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Six-year-old gelding Hong Kong Harry, owned by Carlsbad resident Jimmy Ukegawa, will compete in a May 6 preview race before Kentucky Derby. Photo by Benoit Photo
Six-year-old gelding Hong Kong Harry, owned by Carlsbad resident Jimmy Ukegawa, will compete in a May 6 preview race before Kentucky Derby. Photo by Benoit Photo
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Horse with local ties in Kentucky Derby card race

CARLSBAD — A Carlsbad farmer and small business owner is anxiously awaiting his 6-year-old gelding’s opportunity to compete for a $1 million purse in a May 6 race immediately preceding this year’s Kentucky Derby at Churchill Downs.

Majority owner Jimmy Ukegawa, of Carlsbad, along with minority owners Scott Anastasi and Tony Valazza of Los Angeles, will watch from the stands in Louisville as their thoroughbred, Hong Kong Harry, riding under legendary jockey Flavien Prat, hits the Matt Winn Turf Course for nine furlongs in the Old Forester Bourbon Turf Classic.

The race, slated as the final contest before the Kentucky Derby, posts at 2:27 p.m. on NBC. Hong Kong Harry will start from the seventh gate and the current odds are 7/2 as of May 2.

“We’re really excited to be going out there,” Ukegawa said. “It’s a very competitive race. Harry had a terrific workout today (May 1). The horse can run all day and just loves it. We’ve never had a horse with this much personality.”

Ukegawa and his fellow co-owners purchased Harry for less than $150,000 during the pandemic. At the time, the chestnut-brown racehorse, bred by Amaranth Business Management from the Gold Away mare Vital Body, already had an impressive resume, winning four of seven races in England.

After traveling to the U.S. in 2022, Harry joined trainer Phil D’Amato in Southern California, running under jockeys Ramon Vasquez and Paul Hanagan. And it was D’Amato, a trainer with the most wins in Santa Anita history, who discovered cracks in Harry’s hooves.

According to Ukegawa, once D’Amato and his blacksmith treated his hooves, Harry started running at a higher level, showing off his outsized personality.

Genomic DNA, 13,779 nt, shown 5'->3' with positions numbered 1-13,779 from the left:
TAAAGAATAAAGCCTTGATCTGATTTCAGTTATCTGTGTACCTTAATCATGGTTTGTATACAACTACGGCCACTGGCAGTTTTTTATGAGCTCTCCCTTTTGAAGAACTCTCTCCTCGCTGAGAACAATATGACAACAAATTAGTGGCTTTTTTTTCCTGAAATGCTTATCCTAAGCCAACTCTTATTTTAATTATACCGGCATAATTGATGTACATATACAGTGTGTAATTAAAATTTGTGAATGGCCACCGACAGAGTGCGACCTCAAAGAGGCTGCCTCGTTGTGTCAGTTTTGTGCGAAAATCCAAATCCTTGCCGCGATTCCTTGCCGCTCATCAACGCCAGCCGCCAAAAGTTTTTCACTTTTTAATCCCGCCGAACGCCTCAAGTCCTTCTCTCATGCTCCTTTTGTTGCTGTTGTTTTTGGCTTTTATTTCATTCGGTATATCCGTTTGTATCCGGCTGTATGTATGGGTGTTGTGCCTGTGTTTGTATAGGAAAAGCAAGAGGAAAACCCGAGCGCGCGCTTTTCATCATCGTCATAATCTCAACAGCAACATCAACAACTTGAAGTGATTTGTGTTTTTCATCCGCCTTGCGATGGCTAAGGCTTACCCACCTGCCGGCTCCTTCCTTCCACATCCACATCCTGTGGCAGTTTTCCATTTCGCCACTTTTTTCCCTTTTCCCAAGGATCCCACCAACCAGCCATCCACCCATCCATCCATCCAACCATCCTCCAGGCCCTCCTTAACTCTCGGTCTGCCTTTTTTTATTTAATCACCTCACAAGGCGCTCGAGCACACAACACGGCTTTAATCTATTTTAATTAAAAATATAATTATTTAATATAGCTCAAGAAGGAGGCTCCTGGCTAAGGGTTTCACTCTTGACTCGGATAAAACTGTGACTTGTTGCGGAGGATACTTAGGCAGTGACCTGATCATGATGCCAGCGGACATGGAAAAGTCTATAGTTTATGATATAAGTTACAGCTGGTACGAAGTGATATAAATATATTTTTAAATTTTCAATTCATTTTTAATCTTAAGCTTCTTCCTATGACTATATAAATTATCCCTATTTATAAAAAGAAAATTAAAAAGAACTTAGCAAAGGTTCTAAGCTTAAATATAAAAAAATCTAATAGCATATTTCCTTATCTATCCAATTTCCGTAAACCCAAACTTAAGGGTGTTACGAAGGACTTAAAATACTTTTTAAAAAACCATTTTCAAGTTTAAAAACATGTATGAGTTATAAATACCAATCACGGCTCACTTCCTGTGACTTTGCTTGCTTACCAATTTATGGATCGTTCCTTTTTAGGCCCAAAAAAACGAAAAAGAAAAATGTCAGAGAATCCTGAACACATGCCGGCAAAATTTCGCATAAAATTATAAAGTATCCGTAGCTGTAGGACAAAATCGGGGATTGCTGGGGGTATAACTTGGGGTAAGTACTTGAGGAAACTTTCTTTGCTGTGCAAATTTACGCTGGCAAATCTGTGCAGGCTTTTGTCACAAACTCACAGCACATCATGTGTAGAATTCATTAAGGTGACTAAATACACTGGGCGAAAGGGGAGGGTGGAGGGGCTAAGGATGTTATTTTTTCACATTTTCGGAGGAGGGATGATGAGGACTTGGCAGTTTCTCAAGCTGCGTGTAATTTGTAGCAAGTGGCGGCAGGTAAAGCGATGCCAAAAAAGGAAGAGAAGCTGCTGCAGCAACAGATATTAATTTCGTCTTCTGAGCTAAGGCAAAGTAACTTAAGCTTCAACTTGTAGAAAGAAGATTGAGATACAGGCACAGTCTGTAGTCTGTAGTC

“(A cracked hoof) would be the equivalent to a hangnail,” Ukegawa said. “Once Phil figured out what was wrong with his (Harry’s) feet, he was a different horse. He won his first race and won his second race.”

In the last two years, Ukegawa and race enthusiasts have marveled as the Irish-bred Es Que Love gelding became a steady winner on the West Coast.

Under Prat, Hong Kong Harry won two of the biggest turf races last season at the Del Mar Racetrack — Del Mar Mile and Grade II Seabiscuit Handicap — topping career earnings of more than $400,000 at the seaside oval.

Harry’s style is one where he takes position in the back, finds his pace and then fires around the backstretch at full speed in the final push to the finish line, Ukegawa said.

Aside from riding Harry, Prat, a French-born rider grossing over $20 million in career earnings since 2009, recently made his own headlines after winning the 2019 Kentucky Derby (Country House) and 2021 Preakness Stakes (aboard Rombauer).

Hong Kong Harry, who is ranked in the top 5 in the U.S. for turf horses after winning five of his last seven races stateside, faces a stiff 10-horse field in the Old Forester Bourbon Turf Classic, including Spooky Channel, Up to the Mark and last year’s winner, Santin.

The field with riders from the rail out in the Old Forester Bourbon Turf Classic: Ocean Atlantique (Juan Hernandez), Master Piece (CHI) (Christophe Lemaire), Wolfie’s Dynaghost (John Velazquez), Steady On (Jose Ortiz), Up to the Mark (Ortiz Jr.), Earls Rock (IRE) (Luis Saez), Hong Kong Harry (Flavien Prat), Santin (Gaffalione), Spooky Channel (Rosario), Bye Bye Melvin (Manny Franco).

Following the Old Forester Bourbon Turf Classic, Hong Kong Harry is preparing to compete in this year’s Breeders’ Cup on Nov. 3-4 at Santa Anita.

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